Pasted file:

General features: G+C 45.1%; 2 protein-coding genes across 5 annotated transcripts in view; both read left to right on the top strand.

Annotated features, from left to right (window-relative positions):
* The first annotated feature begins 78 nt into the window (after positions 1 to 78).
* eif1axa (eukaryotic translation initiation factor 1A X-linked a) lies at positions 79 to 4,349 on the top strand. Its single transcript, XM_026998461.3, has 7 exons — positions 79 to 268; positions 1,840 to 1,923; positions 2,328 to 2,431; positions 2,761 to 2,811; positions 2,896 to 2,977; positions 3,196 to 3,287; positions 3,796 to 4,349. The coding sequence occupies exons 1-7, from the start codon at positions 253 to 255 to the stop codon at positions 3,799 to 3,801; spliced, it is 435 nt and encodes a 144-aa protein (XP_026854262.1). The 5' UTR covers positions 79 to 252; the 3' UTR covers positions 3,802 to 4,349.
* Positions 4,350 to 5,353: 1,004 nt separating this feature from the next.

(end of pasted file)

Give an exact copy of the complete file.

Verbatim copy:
General features: G+C 45.1%; 2 protein-coding genes across 5 annotated transcripts in view; both read left to right on the top strand.

Annotated features, from left to right (window-relative positions):
* The first annotated feature begins 78 nt into the window (after positions 1 to 78).
* eif1axa (eukaryotic translation initiation factor 1A X-linked a) lies at positions 79 to 4,349 on the top strand. Its single transcript, XM_026998461.3, has 7 exons — positions 79 to 268; positions 1,840 to 1,923; positions 2,328 to 2,431; positions 2,761 to 2,811; positions 2,896 to 2,977; positions 3,196 to 3,287; positions 3,796 to 4,349. The coding sequence occupies exons 1-7, from the start codon at positions 253 to 255 to the stop codon at positions 3,799 to 3,801; spliced, it is 435 nt and encodes a 144-aa protein (XP_026854262.1). The 5' UTR covers positions 79 to 252; the 3' UTR covers positions 3,802 to 4,349.
* Positions 4,350 to 5,353: 1,004 nt separating this feature from the next.